In order to determine system errors of such a network analyzer for subsequent consideration in measuring a test item, a calibration method on calibration standards is performed prior to measuring a test item, said calibration standards being linked instead of the test item 3 to the test ports 1 and 2, respectively, as illustrated schematically in FIG. 2. Initially, in a first calibration step a two-port unit T of which all complex scattering parameters are known is linked between the two test ports 1 and 2. Preferably, said two-port is designed as a direct connection between the two test ports 1, 2, but other two-ports will also be suitable, for instance correspondingly dimensioned lines whose scattering parameters are all of them known. Then, four calibration measurements are performed as is known per se on said calibration standard T from which the corresponding matrix elements may then be determined in accordance with the following mathematical explanation.
Thereafter, three further one-port units M, S, O of arbitrary--though different and known--reflection are linked, and these one-port units may either be linked in succession to one or both test ports 1 or 2 or may be linked in any desired combination to both test ports 1 or 2. In the embodiment illustrated in FIG. 2 the first one-port unit M is a matched load, the second one-port unit S is a short circuit, for example, and the third one-port unit O is an open circuit. These one-port units M, S and O may, however, be of any desired different kind, they could be short circuits with pre-connected lines of corresponding length so as to exhibit arbitrary reflection; what is important merely is that they should exhibit mutually different reflection.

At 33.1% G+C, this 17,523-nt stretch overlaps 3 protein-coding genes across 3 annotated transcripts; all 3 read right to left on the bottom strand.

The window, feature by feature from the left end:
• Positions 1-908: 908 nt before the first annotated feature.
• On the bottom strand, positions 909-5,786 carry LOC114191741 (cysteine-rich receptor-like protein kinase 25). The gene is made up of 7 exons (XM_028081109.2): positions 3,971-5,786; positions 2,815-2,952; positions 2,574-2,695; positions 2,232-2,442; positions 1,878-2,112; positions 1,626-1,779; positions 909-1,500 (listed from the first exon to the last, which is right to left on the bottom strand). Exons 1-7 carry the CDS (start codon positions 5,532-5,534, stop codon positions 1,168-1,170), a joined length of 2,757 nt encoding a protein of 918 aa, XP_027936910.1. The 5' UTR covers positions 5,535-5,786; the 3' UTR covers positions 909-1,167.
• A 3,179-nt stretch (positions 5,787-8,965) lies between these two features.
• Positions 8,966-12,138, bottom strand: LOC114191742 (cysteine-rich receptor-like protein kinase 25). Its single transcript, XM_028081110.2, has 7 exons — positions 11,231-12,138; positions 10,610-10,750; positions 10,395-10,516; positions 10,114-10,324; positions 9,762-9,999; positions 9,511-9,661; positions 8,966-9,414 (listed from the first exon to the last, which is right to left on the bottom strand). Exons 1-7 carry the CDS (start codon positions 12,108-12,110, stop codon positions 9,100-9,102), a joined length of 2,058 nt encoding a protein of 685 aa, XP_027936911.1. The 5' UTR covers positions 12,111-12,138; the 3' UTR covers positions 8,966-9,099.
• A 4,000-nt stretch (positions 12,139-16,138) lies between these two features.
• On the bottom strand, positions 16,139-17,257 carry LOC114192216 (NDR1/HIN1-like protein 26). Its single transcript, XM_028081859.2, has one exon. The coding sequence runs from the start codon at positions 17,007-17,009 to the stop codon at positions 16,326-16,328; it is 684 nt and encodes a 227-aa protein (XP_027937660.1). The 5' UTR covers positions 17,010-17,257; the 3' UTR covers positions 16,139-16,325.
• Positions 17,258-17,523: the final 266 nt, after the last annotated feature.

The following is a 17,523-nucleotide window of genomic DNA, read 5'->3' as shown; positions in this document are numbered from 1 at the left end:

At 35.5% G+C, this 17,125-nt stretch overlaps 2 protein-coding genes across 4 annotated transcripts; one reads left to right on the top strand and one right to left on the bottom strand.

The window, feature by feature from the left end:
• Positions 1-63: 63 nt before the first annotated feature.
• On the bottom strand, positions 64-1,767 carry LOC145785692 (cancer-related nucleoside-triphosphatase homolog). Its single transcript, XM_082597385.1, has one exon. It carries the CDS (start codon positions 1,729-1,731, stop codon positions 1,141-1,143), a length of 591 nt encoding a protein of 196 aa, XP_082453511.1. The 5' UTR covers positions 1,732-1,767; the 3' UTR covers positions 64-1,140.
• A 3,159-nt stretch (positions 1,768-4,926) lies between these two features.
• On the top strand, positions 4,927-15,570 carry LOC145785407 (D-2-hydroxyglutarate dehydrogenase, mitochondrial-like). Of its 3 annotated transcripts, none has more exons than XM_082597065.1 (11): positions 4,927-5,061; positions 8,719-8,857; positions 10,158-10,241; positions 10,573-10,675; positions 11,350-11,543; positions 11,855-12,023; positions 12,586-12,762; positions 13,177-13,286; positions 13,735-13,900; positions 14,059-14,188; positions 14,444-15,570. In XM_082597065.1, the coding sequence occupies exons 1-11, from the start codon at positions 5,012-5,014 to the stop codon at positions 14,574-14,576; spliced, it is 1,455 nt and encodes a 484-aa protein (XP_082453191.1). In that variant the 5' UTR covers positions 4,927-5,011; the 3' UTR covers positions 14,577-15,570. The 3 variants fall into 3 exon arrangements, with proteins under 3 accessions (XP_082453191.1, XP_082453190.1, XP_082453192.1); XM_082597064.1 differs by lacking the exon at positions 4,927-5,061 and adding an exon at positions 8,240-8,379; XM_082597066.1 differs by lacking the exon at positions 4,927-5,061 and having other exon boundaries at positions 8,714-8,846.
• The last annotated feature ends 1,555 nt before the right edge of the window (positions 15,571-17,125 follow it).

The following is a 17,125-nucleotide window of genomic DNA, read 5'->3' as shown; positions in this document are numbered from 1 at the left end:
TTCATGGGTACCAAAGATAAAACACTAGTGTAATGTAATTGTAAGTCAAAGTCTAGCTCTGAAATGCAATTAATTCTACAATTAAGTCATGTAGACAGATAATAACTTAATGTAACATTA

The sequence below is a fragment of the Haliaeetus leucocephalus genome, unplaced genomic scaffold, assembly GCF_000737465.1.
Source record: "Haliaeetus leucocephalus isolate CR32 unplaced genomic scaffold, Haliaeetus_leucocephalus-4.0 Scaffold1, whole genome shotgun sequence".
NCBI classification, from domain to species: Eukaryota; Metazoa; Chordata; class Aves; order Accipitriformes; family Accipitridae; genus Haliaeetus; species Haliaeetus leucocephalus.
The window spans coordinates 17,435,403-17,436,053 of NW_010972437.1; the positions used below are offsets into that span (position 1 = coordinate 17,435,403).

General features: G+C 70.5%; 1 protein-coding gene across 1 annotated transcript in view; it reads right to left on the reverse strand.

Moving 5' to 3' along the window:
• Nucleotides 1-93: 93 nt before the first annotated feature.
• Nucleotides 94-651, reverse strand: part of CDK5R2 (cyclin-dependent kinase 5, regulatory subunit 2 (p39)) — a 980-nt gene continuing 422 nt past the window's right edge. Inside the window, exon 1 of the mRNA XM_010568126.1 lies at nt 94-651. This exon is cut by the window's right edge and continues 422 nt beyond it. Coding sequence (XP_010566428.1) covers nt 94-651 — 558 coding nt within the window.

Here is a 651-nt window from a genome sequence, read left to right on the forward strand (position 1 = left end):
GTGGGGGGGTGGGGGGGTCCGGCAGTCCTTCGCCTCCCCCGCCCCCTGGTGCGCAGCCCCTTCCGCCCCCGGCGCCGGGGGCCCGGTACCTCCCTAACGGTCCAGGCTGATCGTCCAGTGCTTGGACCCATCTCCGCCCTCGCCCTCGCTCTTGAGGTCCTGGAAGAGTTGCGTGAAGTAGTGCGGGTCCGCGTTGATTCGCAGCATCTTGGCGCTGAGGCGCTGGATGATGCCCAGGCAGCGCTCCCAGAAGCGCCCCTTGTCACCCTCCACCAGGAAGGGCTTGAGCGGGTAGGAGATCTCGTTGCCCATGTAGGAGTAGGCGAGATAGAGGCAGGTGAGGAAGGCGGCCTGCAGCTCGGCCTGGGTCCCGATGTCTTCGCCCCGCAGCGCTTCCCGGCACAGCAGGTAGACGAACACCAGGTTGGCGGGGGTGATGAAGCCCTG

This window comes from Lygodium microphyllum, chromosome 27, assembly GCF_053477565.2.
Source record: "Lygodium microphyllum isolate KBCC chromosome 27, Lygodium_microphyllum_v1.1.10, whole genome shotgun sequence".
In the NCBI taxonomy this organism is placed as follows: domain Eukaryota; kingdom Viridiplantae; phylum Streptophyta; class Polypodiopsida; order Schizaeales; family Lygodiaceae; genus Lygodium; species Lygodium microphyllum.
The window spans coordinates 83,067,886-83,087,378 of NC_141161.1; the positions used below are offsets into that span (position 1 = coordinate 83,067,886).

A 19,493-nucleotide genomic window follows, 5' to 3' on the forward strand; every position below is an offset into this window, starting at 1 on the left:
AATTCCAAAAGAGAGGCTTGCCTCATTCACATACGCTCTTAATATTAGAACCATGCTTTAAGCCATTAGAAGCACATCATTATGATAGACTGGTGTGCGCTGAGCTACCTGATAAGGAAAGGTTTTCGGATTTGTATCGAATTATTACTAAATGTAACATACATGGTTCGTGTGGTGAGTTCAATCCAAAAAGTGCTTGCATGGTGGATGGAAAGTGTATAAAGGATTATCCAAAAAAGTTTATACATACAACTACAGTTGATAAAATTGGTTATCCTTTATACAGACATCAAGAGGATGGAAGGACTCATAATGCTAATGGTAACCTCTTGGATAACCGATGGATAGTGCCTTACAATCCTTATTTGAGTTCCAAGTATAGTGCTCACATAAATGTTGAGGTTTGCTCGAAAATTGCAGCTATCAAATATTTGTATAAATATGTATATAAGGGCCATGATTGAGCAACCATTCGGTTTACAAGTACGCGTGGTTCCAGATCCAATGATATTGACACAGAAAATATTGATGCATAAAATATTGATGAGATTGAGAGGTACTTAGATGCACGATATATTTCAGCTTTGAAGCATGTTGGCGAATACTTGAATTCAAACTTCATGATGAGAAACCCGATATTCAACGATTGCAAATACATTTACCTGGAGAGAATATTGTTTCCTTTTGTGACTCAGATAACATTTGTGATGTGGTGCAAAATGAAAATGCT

These three additional one-port units M, S, O are linked successively in any desired combination to the test ports 1 and 2, as illustrated schematically in the table of FIG. 3. For example it is possible to link all three one-port units M, S and O in succession to only one test port 1 or the test port 2 as illustrated by the first and the last lines of the table.
With this total of seven measurements on four calibration standards T, M, S and O (four measurements on the two-port unit T and three subsequent further measurements on the one-port units M, S and O) it is possible to determine all of the parameters which are required in accordance with the following mathematical explanation for calculating the calibration constants of a network analyzer.